We stopped at a booth that had these little folded paper figures of heroes, villains and monsters. Picked up a few of them. Such a cool idea, but I’m a bit reluctant to cut into it in order to fold him up. I got the Superman (naturally) and Denise picked up a Mummy and another one that escapes me right now.
I guess I could just scan it and print it out again on photo paper, just in case I eff it up. Yeah. That sounds like a good idea. I’m sure he’ll look great standing beside my collection of little superheroes on top of my computer.
The second comic that I brought with me to get signed was Preacher #1 by Garth Ennis. Ennis is one of my current top 3 writers in comics today (the others being Mark Millar and Mark Waid). I had no idea who he was before I picked up Preacher back in the 90s at my buddy Andy’s comic shop, but I took notice of him after that. I’ve read pretty much everything that he’s put out since then. I ended up buying one of the exclusive comics at the con for him to sign too. Not sure why he signed directly over the preacher’s face on the great Fabry cover, or why he chose to sign over the guns instead of all that green space at the top, but he’s the famous dude. His prerogative I guess.
I gave the camera to Denise on Sunday so that more pictures would actually be taken. She didn’t care for how rugged and manly my camera was, but eventually got the hang of it. Heh. We decided to leave the hotel early in order to pick up Denise’s Sunday badge (I had mine already). We pretty much were able to walk right up to the bank of badge giving people (a bank of badgers?), then got into the queue to get onto the floor.
We had planned to see at least two panels on Sunday; the Geek and Sundry panel with Wil Wheaton and Felicia Day and the Spotlight on Eric Powell, creator of Goon. We wouldn’t have minded going to the Charlie Adlard panel (artist for The Walking Dead), but it conflicted with the Geek and Sundry one. As it was, according to the schedule, we would only have a 30 minute wait between the two panels/talks. Nicely done. Or not.
We head into the main hall and catch the last 15 minutes of the Chris Sarandon panel. With how engaging he was in just that short time, I kind of wish we had been there for the whole thing. As you can see from the picture, we were kinda far away. I zoomed in a bit to actually catch him on the screen. He was in the middle of a question and answer session when we got in. Lots of fun stories about Fright Night and The Princess Bride.
We didn’t get a chance to move up when the Geek & Sundry panel started. We tried, but those front seats that looked like they were emptying, didn’t. We ended up just sitting back
down and relying on the screens again. Some fun stories about Eureka and farting in a small room, Big Bang Theory, and table top games. The hour went by rather quickly. About 40 minutes in though, all the empty seats were being filled in for the next panel, an hour with Dirk Benedict.
After it was over, we slowly made our way through the crush of people and located the room for the Eric Powell spotlight. We were going to sneak in to watch the last 30 minutes of the Charlie Adlard spotlight, like our schedule said *and* the sign outside the room. We finally get in and it’s Eric Powell. He’s literally just answering up the last of the questions from the dozen or so people that are in the room. When it’s over, one of the volunteers says that there was a mistake in the guide book (and the website, and the sign out front of the room, and the app on Denise’s phone) about the times. Well, that’s just awesome. Fortunately, it’s available to be seen on that FlipOn.tv website that were live streaming it the day of and archiving it for later viewing. Unfortunately, the sound is very, very shitty.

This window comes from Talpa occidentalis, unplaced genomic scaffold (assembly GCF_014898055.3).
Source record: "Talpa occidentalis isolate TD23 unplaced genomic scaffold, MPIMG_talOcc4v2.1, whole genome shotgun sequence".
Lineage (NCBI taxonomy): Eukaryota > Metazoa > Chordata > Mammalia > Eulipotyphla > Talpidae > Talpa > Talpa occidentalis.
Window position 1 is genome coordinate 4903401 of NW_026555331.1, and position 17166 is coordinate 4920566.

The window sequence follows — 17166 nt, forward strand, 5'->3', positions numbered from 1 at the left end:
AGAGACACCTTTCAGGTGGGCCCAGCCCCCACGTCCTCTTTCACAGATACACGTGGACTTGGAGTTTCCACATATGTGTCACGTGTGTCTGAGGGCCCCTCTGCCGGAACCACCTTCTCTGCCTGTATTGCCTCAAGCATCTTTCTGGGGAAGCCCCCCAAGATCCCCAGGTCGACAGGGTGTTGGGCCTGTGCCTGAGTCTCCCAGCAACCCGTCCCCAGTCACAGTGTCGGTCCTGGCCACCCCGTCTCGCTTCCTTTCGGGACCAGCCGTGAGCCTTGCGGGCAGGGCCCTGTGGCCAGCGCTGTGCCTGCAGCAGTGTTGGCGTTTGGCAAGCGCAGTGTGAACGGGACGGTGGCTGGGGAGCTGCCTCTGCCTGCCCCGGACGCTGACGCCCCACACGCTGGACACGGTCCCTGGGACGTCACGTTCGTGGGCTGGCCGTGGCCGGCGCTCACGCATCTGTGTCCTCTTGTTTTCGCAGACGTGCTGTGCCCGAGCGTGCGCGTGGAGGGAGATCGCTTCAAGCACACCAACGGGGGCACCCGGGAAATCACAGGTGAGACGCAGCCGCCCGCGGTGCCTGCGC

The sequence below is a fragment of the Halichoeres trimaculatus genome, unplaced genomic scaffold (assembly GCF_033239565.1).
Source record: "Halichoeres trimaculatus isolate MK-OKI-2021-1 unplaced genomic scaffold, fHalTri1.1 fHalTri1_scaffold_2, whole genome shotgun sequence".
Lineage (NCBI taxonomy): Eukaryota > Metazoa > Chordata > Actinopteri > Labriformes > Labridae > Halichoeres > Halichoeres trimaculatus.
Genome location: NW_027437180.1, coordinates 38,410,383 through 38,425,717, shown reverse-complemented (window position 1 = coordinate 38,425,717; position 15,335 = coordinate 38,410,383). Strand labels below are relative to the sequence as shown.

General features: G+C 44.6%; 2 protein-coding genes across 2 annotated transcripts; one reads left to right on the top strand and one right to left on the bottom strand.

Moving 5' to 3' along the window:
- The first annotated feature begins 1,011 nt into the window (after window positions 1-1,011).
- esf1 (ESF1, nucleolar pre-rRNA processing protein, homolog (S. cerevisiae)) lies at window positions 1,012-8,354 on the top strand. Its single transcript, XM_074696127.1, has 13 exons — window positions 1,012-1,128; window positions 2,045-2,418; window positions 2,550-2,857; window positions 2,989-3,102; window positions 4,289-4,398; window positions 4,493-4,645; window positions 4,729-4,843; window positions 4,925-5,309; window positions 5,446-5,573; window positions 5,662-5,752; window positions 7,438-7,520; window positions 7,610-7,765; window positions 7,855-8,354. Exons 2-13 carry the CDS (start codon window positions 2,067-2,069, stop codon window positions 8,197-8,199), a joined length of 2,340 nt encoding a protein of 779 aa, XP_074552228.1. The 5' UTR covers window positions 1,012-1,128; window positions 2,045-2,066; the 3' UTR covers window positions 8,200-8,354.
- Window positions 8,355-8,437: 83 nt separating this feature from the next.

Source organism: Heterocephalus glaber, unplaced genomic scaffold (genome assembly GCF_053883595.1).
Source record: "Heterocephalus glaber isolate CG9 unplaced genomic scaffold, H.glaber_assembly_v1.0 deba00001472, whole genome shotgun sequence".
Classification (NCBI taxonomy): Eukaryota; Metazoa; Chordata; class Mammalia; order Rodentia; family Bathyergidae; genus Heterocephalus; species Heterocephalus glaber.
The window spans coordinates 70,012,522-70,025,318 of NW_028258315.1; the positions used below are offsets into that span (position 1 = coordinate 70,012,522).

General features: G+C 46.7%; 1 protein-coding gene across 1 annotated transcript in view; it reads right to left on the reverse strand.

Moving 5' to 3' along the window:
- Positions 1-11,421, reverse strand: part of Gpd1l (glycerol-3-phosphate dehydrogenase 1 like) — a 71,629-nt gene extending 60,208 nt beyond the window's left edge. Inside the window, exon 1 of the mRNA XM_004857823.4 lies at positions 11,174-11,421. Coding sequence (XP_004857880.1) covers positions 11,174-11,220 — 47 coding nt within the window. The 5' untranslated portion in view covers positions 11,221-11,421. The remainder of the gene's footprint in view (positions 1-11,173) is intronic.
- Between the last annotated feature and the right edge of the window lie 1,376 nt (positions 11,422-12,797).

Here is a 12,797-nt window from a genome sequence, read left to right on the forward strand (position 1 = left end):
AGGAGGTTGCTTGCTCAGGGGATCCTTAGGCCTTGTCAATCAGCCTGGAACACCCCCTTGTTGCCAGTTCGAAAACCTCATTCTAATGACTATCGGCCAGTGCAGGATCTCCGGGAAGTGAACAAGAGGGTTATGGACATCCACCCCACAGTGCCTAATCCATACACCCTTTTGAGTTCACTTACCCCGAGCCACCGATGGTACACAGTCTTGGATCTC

We wandered around the main floor for awhile, making sure that we had seen everyone and everything we wanted to see and to pick up a few more autographs. There was a table with a couple of my favorite webcomics sitting side by side, Channelate and Invisible Bread. I bought a book from the one guy and he drew a little cartoon in it for me. Denise ended up buying a print from the Channelate guy.
This past summer I found a comic called Atomic Robo. I put off reading it because it just didn’t sound all that interesting at first. I finally read it when I ran out of everything else and was I ever wrong. Great art, fun story… made me get the rest of them. The writer/artist was at the convention too, but by the time I finally found his table, he was sold out of any of the smaller stuff and only had original comic pages for sale. Not having $200-$400 to spend on a page of artwork, I decided on the next best thing: my badge.
The next little bit will just be pictures of people in costume.
There were tons more, but these are the ones that we got. For the most part, I was rather impressed with the costumes, especially the Star Wars ones. There were a few that were less-than-impressive, but I can’t really put them down because I didn’t even try. Next time. We just need to come up with some good ideas. I’d prefer to tailor it to a character with my body type instead of being like the sad Spider-woman we saw. Great costume, wrong, wrong, wrong body type.
This was the first comicon that I’ve ever been to. It was a real eye opener to have to enter with the herd and only have limited access instead of those all access guest passes I used to get at the Stargate conventions (thanks Alex!). Despite the lines, the crush of people and the screw ups in the schedule, I’m totally willing to go to another comicon. It was great meeting some of my favorite artists and writers and seeing all those people in costume.
Comic book nerd forever.